Tuesday, May 15, 2012

Odd Thoughts: The Mocking Program

You see this book?

     I argue that the first two chapters of this book are the best first two chapters in all of science fiction. And yet I hate this book.
     I read the book all the way through. Here's how it happened.
     I was standing in my friendly, neighborhood library where I had returned a Stuart Woods book (always a good read, sometimes a great read), and I was looking for another fiction book to entertain myself with betwixt and between my research on the Mayan calendar. I wandered over to the science fiction section (I love scifi) and started pulling volumes based on the attractiveness of the dust jacket.
     Nah, read that.
     Hmm. Kim Stanley Robinson. Blue Mars. Flip, flip. Dull start. No.
     Christ, don't they have any Cyril Kornbluth? How 'bout Harry Harrison? I could go for some Stainless Steel Rat right now. Or Laumer's Retief.
     Wait. What's this? The Mocking Program. Any good?
     So I sat myself down and read the first chapter.
     Wow! Great writing! Seriously edgy. And a gripping story hook!
     But a little voice in the back of my head whispered, "Remember that writer -- whatshisname -- who said he put ninety percent of his effort into the first chapter? What if this guy did the same?"
     So I read the second chapter.
     And . . .
     Wow! Great writing! Seriously edgy. And the hook is set deeper!
     I took the book to checkout and took it home. Read the rest.
     As I recall, The Mocking Program has 28 chapters. I reached the mountaintop in Chapter 2. From there, it was a twenty-six chapter slide into the pit. I never felt so let down in my life.
     What did I learn from this experience?
     Curiously, I still judge books by the first two chapters. Silly me.
     But I did learn that great writing -- Foster still wrote well in Chapter 28 -- cannot save a weak story.
     Why was the story weak?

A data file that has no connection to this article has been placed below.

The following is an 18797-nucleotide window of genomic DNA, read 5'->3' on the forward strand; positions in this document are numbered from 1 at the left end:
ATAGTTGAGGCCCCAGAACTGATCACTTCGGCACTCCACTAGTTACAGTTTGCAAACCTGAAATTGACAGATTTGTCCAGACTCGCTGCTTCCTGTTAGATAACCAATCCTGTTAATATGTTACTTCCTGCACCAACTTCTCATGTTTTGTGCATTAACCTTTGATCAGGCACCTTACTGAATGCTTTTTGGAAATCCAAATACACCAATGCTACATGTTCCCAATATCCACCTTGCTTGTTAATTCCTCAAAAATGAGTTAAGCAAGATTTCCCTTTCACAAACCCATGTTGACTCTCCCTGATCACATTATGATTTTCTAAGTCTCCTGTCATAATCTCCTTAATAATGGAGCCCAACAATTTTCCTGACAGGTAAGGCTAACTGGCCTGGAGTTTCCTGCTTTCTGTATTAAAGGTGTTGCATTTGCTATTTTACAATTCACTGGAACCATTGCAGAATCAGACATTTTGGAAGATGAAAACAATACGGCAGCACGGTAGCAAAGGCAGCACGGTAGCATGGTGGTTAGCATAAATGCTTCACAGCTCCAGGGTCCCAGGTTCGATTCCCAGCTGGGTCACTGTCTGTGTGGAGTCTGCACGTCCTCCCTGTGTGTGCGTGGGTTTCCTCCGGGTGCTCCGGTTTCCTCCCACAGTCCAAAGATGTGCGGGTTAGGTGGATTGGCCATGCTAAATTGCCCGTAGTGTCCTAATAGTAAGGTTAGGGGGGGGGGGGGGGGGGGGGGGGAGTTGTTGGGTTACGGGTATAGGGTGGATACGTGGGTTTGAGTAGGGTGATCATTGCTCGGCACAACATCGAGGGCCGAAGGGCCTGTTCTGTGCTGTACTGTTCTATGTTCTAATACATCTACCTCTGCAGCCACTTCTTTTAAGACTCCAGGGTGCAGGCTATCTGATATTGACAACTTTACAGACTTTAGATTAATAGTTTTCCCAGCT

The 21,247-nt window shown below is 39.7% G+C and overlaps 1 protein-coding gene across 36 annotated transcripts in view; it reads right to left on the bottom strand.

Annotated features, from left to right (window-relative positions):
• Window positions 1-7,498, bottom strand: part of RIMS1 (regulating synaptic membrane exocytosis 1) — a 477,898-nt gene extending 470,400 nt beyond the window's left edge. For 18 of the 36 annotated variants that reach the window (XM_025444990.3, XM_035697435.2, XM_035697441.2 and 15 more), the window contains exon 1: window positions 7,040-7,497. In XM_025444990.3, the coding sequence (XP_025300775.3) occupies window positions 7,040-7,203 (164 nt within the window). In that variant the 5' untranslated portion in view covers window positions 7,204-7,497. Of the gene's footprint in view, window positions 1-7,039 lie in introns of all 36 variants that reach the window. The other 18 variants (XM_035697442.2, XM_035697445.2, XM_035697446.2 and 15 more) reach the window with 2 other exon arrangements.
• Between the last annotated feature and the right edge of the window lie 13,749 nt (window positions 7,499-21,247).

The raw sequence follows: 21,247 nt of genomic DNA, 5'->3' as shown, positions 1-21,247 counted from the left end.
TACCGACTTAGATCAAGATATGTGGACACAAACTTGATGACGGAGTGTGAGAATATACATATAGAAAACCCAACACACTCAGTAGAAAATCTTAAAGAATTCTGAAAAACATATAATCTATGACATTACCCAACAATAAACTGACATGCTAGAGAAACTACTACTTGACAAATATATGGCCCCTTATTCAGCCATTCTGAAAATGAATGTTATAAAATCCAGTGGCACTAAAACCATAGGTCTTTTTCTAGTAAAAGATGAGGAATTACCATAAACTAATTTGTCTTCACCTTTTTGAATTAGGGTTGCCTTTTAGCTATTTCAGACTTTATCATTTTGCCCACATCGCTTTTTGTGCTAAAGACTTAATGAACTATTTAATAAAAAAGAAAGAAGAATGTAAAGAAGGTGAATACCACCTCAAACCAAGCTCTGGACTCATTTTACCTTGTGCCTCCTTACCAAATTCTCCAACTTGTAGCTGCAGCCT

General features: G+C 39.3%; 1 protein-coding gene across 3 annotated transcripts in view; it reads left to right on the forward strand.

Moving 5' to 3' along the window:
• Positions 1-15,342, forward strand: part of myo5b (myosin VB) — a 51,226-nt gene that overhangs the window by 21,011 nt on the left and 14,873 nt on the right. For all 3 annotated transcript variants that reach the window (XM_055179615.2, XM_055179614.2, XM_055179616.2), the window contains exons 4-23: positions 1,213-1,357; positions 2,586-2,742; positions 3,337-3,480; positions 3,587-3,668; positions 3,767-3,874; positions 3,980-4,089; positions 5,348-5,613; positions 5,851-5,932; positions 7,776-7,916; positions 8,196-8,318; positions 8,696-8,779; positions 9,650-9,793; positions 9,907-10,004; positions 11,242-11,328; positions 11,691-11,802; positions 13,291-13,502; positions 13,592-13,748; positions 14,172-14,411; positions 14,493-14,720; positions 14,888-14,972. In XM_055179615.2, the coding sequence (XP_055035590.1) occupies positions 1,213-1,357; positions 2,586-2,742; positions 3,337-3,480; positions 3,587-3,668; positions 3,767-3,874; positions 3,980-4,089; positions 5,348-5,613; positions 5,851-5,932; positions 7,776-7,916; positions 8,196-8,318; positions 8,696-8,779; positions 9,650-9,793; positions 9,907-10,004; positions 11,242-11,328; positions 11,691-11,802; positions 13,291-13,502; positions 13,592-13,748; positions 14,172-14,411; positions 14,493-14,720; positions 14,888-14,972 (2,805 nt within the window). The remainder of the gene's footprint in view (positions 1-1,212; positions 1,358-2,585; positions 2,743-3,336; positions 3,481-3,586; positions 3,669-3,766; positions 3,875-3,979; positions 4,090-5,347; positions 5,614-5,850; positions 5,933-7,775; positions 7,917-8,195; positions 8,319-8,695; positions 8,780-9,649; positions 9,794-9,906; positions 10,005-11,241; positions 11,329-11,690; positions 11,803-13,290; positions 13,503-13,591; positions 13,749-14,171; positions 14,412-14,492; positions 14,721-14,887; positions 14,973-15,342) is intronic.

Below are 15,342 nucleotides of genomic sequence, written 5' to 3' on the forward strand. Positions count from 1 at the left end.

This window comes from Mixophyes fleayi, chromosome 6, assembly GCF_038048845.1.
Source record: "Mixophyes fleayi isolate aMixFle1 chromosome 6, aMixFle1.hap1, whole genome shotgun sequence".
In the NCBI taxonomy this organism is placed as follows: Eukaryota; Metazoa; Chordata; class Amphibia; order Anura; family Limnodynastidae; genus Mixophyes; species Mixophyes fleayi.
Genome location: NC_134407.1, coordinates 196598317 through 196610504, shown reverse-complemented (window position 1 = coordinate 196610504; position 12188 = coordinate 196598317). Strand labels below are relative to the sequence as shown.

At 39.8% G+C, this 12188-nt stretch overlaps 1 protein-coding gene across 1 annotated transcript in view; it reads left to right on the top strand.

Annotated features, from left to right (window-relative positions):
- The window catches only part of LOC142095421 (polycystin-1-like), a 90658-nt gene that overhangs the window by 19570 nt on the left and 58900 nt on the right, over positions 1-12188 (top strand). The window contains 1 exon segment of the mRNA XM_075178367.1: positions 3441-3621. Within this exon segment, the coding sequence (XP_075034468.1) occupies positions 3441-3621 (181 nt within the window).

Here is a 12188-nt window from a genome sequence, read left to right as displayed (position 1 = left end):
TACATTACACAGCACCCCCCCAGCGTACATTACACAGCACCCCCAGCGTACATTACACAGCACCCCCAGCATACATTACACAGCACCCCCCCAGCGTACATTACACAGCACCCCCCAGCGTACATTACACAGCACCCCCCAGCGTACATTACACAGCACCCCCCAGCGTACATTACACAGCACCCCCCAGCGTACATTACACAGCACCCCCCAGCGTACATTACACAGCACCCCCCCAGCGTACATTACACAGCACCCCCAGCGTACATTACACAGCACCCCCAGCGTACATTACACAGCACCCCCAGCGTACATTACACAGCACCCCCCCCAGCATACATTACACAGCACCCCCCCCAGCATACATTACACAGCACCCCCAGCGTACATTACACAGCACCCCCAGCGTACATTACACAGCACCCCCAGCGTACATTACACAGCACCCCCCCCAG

Well, what makes a story strong?
     Stargate SG-1 episodes in seasons one and two were, more often than not, strong. Why?
     Peter Williams.
     Peter Williams played Apophis, Team SG-1's nemesis. He gave them a strong, powerful, handsome enemy. More, he gave viewers someone they loved to hate. And he was a human figure. Yeah, I know he was possessed by a Gou'ald, but the face we saw was human.
     So what, then, makes a story weak?
     The lack of a strong, powerful, handsome, HUMAN-FIGURED enemy.
     In the end < spoiler alert > the enemy in The Mocking Program is a computer.  That did not work for Colossus: The Forbin Project. Foster could not make it work here, either.
     When Apophis died, we felt pity for the person whom the Goa'uld had inhabited. When the program winked out in The Mocking Program, I did not care. I was just glad it was over.
     Now, there are many, many good things about the book. Foster fully realized his Mexamerica. Great world-building. It feels real.  On the line level, great writing that has an edgy, gritty feel.
     If you are a writer, it is worth some time to study this book. What works? What does not work? Why?
     It ain't a good model, but it can be a bad example

Buy the book:  The Mocking Program   $9.99 at Amazon

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